In 1387, five hundred years before the night this story began, two great armies met at Radcot Bridge ...

1387: The Battle of Radcot Bridge. December 19th.  In the fifteenth century manuscript of the Chronicle of Jean Froissart

Battle of Radcot Bridge, 1387
The Battle of Radcot Bridge, 1387.

In 1386, a group of nobles, jealous of the influence on King Richard of certain advisors who were outside the royal circle, forced themselves on the king as a governing council. The following year, however, encouraged by Michael de la Pole, Robert de Vere and others, Richard managed to reassert his authority, but afterwards there was an armed uprising by the Duke of Gloucester, the Earl of Arundel, the Earl of Warwick and others who accused these same advisors of treason.
There was a military encounter, known as the Battle of Radcot Bridge, between these forces and Robert de Vere, who had determined to escape to Ireland.
It is said that the central arch of the bridge was demolished as a trap in the course of this battle, and later rebuilt.

My original comment on the above picture was
"the battlements in the distance make one suspect that he had never been to Radcot!"
However - treat historic pictures with respect even if you think they are false!
A Time Team excavation of Radcot found evidence, a lot of evidence, of various historic buildings here, suggesting a Roman Villa, a stone Norman Keep, and a Civil War earthworks used in the assault on Radcot House. The Norman Keep may well have been demolished before 1386 - for after all if not one would have expected it to figure in the battle!

The position of these buildings was on what is now still called "The Garrison" to the north of the bridge.
Here is the Time Team's impression of it:

Radcot Keep according to Time Team

1600s: Camden -

This Isis, when it hath passed a small part of Wilshire, no sooner is entred into Oxfordshire but, presently being kept in and restrained with Rodcot bridge, passeth by Bablac, where Sir Richard Vere that most puissant Earle of Oxford, Marquese of Dublin and Duke of Ireland, who as he stood in most high favour and authority with King Richard the Second, so he was as much envied of the Nobles, taught us (as one said) that no power is alwaies powerfull. Who being disconfited in a skirmish by the Nobles and constrained to take the river and swim over, found the Catastrophe of his fortune and subversion of his State. For immediately he fled his country and died distressed in exile.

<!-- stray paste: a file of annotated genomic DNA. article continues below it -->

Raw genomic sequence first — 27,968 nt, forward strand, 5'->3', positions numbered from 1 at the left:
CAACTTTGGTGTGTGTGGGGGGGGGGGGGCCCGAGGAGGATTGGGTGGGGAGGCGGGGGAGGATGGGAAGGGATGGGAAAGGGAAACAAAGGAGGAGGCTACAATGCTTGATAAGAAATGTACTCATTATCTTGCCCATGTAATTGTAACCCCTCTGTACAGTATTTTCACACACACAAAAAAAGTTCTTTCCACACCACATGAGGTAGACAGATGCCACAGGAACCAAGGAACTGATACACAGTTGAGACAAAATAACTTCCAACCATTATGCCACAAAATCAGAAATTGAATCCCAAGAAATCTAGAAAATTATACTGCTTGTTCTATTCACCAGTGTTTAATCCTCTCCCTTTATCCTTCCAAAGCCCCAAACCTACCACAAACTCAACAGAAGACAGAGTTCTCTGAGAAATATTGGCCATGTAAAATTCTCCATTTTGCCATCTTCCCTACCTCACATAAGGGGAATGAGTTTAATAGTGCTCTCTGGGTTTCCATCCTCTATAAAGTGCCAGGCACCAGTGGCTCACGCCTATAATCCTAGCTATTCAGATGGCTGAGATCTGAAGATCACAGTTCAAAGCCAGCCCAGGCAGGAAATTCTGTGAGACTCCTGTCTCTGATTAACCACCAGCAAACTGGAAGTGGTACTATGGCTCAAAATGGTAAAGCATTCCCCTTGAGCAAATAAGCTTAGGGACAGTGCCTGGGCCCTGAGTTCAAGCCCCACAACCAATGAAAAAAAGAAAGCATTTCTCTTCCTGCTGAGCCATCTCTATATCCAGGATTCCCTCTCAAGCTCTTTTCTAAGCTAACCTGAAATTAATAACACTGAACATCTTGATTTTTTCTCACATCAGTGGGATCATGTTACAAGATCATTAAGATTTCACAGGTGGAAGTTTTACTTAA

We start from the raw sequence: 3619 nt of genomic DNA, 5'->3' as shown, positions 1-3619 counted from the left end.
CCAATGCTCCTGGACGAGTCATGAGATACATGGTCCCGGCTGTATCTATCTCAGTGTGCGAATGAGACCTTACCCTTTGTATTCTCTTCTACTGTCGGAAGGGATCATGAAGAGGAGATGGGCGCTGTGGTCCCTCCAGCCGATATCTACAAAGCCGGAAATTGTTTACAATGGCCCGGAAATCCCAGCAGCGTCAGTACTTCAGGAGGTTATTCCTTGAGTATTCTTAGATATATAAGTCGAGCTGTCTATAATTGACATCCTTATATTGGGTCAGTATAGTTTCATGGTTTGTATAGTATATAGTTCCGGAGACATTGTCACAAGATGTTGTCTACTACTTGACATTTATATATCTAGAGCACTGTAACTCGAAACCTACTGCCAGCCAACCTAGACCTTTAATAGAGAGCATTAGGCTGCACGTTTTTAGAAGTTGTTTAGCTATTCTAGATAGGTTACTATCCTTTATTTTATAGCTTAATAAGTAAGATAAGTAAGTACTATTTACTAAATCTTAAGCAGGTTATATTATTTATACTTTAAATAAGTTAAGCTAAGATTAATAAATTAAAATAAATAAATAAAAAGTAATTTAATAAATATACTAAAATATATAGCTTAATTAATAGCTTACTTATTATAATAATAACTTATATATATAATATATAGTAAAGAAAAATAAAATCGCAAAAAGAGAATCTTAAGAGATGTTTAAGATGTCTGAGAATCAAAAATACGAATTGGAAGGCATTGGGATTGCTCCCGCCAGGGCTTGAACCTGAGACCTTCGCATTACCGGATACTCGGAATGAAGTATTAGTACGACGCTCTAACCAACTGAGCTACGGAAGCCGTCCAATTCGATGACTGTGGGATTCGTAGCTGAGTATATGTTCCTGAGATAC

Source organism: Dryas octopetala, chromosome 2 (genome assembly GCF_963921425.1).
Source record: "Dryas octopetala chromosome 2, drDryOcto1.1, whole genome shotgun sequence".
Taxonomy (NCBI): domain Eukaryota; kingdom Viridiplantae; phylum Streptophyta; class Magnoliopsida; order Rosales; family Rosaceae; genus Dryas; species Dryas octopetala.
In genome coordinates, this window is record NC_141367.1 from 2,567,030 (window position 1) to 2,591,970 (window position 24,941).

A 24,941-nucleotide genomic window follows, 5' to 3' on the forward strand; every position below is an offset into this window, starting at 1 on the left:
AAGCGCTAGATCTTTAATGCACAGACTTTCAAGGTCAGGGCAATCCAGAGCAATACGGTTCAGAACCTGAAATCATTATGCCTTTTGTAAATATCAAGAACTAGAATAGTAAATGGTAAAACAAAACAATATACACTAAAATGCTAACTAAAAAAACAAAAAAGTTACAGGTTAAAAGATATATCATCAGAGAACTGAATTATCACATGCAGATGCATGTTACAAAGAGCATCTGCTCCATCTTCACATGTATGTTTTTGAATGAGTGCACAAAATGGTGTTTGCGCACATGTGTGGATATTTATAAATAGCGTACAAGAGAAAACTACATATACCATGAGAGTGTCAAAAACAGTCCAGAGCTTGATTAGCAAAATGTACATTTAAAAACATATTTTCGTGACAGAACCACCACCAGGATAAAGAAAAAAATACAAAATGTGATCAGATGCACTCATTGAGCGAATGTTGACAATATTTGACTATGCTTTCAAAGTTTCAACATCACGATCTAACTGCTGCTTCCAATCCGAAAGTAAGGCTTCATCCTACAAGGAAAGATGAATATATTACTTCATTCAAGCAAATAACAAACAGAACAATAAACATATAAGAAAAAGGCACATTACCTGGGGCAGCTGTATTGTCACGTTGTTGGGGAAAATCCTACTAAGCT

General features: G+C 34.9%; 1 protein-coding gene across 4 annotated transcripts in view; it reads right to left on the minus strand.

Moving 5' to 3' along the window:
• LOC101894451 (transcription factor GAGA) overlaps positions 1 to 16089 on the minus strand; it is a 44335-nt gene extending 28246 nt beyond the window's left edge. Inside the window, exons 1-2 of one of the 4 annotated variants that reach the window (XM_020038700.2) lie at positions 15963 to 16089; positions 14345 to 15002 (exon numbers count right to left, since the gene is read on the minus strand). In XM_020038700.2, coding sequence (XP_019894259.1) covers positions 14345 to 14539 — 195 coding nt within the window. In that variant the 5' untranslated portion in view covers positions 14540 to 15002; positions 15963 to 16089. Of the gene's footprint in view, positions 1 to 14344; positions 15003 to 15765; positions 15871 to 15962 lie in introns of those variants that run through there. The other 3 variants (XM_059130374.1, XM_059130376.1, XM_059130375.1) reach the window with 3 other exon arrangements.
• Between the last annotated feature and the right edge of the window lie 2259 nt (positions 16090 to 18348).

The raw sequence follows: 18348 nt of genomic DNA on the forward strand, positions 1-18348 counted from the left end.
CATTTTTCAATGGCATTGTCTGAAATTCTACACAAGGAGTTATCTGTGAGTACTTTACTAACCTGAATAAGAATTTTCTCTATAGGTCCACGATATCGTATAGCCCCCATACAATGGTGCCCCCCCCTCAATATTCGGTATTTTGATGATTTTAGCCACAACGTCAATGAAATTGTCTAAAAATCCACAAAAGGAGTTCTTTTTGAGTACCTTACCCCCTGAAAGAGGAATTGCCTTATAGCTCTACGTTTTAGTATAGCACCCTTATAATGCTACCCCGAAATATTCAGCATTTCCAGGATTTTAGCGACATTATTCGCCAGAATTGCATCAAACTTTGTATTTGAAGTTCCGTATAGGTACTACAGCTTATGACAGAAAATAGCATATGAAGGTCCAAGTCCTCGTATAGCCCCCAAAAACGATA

Of whom the Poet in his Mariage of Tame and Isis made these verses:

Heere Vere, well knowen by badge of savage Boore,
While man-hood shames to yeeld, yet strives againe
Stout hart may not, restrained by wisdomes lore.
Whiles shield resounds by doubled blowes a-maine,
And helmet rings about his eares, is faine
The streame to take. The river, glad therefore,
His guest tooke safe, and set him safe on shore.

Quietly was at work even then:
"His guest took safe, and set him safe on shore." ...

Devil's Weir

The accident which triggers the events of the book is said to be at Devil's Weir.
I identify that at what is now Eaton Footbridge. It was previously a weir.
The evidence comes from Taunt himself:

I recollect one winter in passing this very weir, when lying on my back in the boat to get through, scraping a fair amount of skin off my nose and face through contact with the bridge whilst going under.  In winter there is very little fall.

"Very little fall" means a lot of current and difficulty getting under the beam.

Below Eaton Weir, Henry W Taunt, 1883
Below Eaton Weir, Henry W Taunt, 1883
© Oxfordshire County Council Photographic Archive; HT4275

Hart's Weir, 1859
Hart's Weir, 1859.

Notice the punt going stern first (the till or deck being at the front, Oxford style)  It is thought this is so that the punt is not swamped when shooting such weirs - see the site of Medley Weir.
1871: Taunt says the fall here was 3 feet -

[ See the print of the weir in 1859 above - you can see that as the river rises the clearance beneath the bridge might become problematic. ]

1880: An account of Hart's Weir and how to manage a paddle and rymer weir -

Then straight on again the river runs, past more remains of old weirs, past Eaton Hastings till Hart's Weir is reached, the approach to which is half covered with rushes. Those who tow must be careful at Hart's Weir. The fall is the highest met with; the stream is consequently strong and will test the strength of your line; it is best to double it if long enough. The bank too is awkward. ...
Let us take this opportunity of describing an Upper Thames weir, and how to get through it. It is an institution unknown below Oxford except in conjunction with a lock, but in the parts we are exploring a weir often exists by itself.
It forms a breakwater right across the stream. There is a bridge running along the top, on which you must take your stand; then one by one you must pull up the paddles which run between the rymers. These rymers are fixed at regular intervals in the sill, which is under water; they too must be removed. You then find you have a clear space through which to pass your boat.